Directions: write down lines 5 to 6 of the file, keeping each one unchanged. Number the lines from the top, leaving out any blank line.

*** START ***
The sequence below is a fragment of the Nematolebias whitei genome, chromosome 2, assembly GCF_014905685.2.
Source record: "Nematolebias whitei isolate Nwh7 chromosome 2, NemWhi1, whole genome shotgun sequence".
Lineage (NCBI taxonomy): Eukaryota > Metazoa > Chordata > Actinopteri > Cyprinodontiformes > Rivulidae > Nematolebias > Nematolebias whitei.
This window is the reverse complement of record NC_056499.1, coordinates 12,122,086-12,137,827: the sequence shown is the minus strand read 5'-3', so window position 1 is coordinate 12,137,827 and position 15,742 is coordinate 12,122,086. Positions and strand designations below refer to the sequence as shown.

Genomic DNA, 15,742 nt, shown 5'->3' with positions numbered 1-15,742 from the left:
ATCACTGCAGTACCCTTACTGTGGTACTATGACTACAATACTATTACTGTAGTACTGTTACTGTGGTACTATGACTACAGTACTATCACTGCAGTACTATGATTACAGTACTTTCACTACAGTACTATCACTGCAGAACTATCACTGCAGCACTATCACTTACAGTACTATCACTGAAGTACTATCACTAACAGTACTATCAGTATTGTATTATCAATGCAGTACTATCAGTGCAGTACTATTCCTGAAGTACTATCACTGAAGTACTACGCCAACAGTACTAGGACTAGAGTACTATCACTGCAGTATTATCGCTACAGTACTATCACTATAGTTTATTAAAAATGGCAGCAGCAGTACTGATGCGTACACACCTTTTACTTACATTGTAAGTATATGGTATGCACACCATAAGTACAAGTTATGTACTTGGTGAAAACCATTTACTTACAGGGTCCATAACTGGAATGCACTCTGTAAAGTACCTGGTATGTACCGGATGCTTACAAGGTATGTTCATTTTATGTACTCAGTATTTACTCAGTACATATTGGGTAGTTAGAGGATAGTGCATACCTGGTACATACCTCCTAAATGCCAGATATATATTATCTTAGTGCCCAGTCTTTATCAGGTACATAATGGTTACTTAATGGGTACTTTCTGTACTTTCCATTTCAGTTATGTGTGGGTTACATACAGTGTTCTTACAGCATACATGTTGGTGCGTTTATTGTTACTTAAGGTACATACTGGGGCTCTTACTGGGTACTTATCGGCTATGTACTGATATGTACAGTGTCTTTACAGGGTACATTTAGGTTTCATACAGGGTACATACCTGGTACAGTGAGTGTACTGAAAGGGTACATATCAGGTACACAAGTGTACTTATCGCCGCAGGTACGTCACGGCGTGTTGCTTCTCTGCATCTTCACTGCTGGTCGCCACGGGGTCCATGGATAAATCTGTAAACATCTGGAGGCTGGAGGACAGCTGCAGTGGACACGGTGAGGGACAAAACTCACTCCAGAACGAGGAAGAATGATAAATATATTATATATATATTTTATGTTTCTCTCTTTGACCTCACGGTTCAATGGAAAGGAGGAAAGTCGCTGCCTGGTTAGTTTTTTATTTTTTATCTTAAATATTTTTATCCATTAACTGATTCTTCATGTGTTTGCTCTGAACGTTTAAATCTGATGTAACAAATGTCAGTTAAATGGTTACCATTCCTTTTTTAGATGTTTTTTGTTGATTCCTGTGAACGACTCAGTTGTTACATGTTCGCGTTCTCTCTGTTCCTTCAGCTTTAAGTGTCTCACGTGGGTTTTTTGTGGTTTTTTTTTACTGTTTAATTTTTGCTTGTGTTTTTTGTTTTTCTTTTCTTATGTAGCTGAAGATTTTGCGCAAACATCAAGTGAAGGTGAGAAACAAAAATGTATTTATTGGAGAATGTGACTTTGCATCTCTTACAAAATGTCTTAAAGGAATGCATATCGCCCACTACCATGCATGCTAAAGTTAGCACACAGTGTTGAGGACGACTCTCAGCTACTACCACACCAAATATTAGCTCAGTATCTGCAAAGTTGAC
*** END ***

Genomic DNA, 15,742 nt, shown 5'->3' with positions numbered 1-15,742 from the left:
ATCACTGCAGTACCCTTACTGTGGTACTATGACTACAATACTATTACTGTAGTACTGTTACTGTGGTACTATGACTACAGTACTATCACTGCAGTACTATGATTACAGTACTTTCACTACAGTACTATCACTGCAGAACTATCACTGCAGCACTATCACTTACAGTACTATCACTGAAGTACTATCACTAACAGTACTATCAGTATTGTATTATCAATGCAGTACTATCAGTGCAGTACTATTCCTGAAGTACTATCACTGAAGTACTACGCCAACAGTACTAGGACTAGAGTACTATCACTGCAGTATTATCGCTACAGTACTATCACTATAGTTTATTAAAAATGGCAGCAGCAGTACTGATGCGTACACACCTTTTACTTACATTGTAAGTATATGGTATGCACACCATAAGTACAAGTTATGTACTTGGTGAAAACCATTTACTTACAGGGTCCATAACTGGAATGCACTCTGTAAAGTACCTGGTATGTACCGGATGCTTACAAGGTATGTTCATTTTATGTACTCAGTATTTACTCAGTACATATTGGGTAGTTAGAGGATAGTGCATACCTGGTACATACCTCCTAAATGCCAGATATATATTATCTTAGTGCCCAGTCTTTATCAGGTACATAATGGTTACTTAATGGGTACTTTCTGTACTTTCCATTTCAGTTATGTGTGGGTTACATACAGTGTTCTTACAGCATACATGTTGGTGCGTTTATTGTTACTTAAGGTACATACTGGGGCTCTTACTGGGTACTTATCGGCTATGTACTGATATGTACAGTGTCTTTACAGGGTACATTTAGGTTTCATACAGGGTACATACCTGGTACAGTGAGTGTACTGAAAGGGTACATATCAGGTACACAAGTGTACTTATCGCCGCAGGTACGTCACGGCGTGTTGCTTCTCTGCATCTTCACTGCTGGTCGCCACGGGGTCCATGGATAAATCTGTAAACATCTGGAGGCTGGAGGACAGCTGCAGTGGACACGGTGAGGGACAAAACTCACTCCAGAACGAGGAAGAATGATAAATATATTATATATATATTTTATGTTTCTCTCTTTGACCTCACGGTTCAATGGAAAGGAGGAAAGTCGCTGCCTGGTTAGTTTTTTATTTTTTATCTTAAATATTTTTATCCATTAACTGATTCTTCATGTGTTTGCTCTGAACGTTTAAATCTGATGTAACAAATGTCAGTTAAATGGTTACCATTCCTTTTTTAGATGTTTTTTGTTGATTCCTGTGAACGACTCAGTTGTTACATGTTCGCGTTCTCTCTGTTCCTTCAGCTTTAAGTGTCTCACGTGGGTTTTTTGTGGTTTTTTTTTACTGTTTAATTTTTGCTTGTGTTTTTTGTTTTTCTTTTCTTATGTAGCTGAAGATTTTGCGCAAACATCAAGTGAAGGTGAGAAACAAAAATGTATTTATTGGAGAATGTGACTTTGCATCTCTTACAAAATGTCTTAAAGGAATGCATATCGCCCACTACCATGCATGCTAAAGTTAGCACACAGTGTTGAGGACGACTCTCAGCTACTACCACACCAAATATTAGCTCAGTATCTGCAAAGTTGAC